"What I suggest in the book is what we should aim for is good enough governance that may turn into consolidated democracy at some point in the future, or it may not. It requires luck for that to happen, not just having the right conditions. But at least we wouldn't be inhibiting consolidated democracy from ultimately emerging," Krasner states. CDDRL interviewed him on his book, and you can read the discussion in full here.
Book Talk for How to Make Love to a Despot
- More Publications by Our Scholars
More Publications by Our Scholars
The 2020 Elections
The Program on American Democracy in Comparative Perspective aims to investigate problems with American democracy, including polarization and gridlock, poor governance, and declining trust in government institutions. This year the Program shifted its focus to covering the 2020 elections, with analysis on the existential threats to the democratic process, public policy and election infrastructure.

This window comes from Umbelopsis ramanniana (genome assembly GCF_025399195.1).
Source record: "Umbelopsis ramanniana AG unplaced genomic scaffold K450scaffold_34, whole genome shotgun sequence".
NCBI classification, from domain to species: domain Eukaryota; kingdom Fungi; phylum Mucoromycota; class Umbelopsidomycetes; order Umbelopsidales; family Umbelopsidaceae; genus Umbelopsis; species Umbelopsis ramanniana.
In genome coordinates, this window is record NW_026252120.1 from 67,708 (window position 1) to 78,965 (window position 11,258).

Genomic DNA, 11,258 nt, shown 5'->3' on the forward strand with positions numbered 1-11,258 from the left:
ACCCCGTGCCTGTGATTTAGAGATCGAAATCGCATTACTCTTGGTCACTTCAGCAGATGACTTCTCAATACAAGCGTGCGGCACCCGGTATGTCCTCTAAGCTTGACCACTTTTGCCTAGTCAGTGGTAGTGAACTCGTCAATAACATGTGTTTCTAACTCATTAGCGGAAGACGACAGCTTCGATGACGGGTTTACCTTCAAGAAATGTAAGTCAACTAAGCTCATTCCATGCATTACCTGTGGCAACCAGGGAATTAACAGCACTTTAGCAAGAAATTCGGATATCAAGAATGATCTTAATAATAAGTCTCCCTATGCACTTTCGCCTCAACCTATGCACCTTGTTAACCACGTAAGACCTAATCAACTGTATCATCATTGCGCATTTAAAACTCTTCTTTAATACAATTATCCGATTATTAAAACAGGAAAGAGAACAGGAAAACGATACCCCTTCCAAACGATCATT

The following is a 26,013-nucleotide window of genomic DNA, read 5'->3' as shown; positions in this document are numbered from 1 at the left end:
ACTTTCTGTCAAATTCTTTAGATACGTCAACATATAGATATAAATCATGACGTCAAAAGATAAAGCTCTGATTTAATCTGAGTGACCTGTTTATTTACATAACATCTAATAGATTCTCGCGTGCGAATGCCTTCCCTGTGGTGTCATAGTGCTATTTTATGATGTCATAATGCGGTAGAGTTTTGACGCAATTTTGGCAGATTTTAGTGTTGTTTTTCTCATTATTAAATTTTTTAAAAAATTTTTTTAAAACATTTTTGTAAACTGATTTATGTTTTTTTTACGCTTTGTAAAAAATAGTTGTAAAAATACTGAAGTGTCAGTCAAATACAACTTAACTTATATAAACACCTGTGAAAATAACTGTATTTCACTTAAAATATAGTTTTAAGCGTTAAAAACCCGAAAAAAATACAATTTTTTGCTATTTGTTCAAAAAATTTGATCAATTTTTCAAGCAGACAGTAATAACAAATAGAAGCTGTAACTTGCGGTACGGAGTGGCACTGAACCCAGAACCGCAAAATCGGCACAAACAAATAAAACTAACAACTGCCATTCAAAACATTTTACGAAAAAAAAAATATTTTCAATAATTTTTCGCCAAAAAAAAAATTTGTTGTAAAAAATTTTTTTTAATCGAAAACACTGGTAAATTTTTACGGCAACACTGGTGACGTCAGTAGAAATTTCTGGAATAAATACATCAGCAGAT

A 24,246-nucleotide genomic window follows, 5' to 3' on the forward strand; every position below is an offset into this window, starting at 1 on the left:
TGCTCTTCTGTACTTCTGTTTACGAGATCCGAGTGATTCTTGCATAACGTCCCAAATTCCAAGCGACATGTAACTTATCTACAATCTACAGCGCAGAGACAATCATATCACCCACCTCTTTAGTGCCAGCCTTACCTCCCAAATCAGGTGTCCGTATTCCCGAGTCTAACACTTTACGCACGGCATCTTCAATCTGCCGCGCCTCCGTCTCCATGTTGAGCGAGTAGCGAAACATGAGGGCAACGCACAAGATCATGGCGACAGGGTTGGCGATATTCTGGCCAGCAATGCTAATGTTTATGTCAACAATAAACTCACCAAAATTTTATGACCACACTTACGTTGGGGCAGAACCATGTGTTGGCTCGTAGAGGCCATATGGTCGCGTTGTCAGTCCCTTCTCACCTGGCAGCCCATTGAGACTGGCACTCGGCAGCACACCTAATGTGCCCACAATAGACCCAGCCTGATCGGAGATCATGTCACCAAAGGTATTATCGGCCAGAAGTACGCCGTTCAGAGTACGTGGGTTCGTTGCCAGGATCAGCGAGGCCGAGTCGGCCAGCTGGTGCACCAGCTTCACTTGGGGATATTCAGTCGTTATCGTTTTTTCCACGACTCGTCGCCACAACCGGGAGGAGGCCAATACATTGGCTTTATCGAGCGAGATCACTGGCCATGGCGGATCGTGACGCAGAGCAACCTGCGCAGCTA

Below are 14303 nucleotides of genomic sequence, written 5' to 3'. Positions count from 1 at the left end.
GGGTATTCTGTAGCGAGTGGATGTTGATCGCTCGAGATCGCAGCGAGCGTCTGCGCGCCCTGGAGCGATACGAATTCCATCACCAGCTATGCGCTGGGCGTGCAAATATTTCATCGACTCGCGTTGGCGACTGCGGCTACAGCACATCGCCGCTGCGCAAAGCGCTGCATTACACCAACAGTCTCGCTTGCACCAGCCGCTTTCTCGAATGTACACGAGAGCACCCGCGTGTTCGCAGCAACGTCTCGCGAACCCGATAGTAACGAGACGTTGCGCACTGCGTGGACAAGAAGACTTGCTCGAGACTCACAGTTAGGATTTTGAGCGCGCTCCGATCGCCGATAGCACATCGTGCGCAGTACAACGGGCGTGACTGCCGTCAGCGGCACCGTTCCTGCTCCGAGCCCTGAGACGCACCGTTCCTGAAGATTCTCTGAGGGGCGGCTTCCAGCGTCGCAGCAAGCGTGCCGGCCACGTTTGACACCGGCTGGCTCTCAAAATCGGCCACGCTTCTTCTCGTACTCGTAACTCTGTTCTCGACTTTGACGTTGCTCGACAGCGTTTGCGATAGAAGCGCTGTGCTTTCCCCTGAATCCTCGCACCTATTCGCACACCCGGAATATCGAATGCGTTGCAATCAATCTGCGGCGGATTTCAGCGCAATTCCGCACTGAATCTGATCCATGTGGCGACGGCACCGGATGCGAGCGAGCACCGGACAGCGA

This work culminated in "The Historic 2020 Elections" event on November 5. Bruce Cain, Hakeem Jefferson, Didi Kuo and Nathaniel Persily discussed the election results (or election challenges), Trump and Biden, key Congressional races, and what to expect between November and Inauguration Day.
For more on the Program see HERE.
The Historic 2020 Elections
Watch the event "The Historic 2020 Elections" with Bruce Cain, Hakeem Jefferson, Didi Kuo, and Nathaniel Persily.
American Democracy and the 2020 Elections
The Crisis of American Democracy
Public Policy and the 2020 Elections
More Coverage of the 2020 Elections
- Analysis by Faculty
- Articles Featuring Faculty
- External Events
Analysis by Faculty
Articles Featuring Faculty
The Program on Arab Reform and Democracy (ARD) continued to serve an important forum for examining cutting-edge research on political and social development in the Arab world. Notwithstanding the limitations imposed by the COVID-19 pandemic, the ARD seminar series shifted to an online format and expanded its outreach remarkably. It hosted a number of timely seminars discussing the impact of COVID-19 on the politics and societies of the region. Bard College Historian Ziad Abu-Rish analyzed the trajectory of Lebanon's Uprising and the impact of the COVID-19 crisis on the contemporary political scene. CDDRL Visiting Scholar Nancy Okail examined authoritarianism responses to the Covid-19 crisis with a focus on Egypt. George Washington University Political Scientist Nathan Brown and CDDRL Senior Scholar Amr Hamzawy presented their co-authored research on the impact of the pandemic on the Egyptian bureaucracy.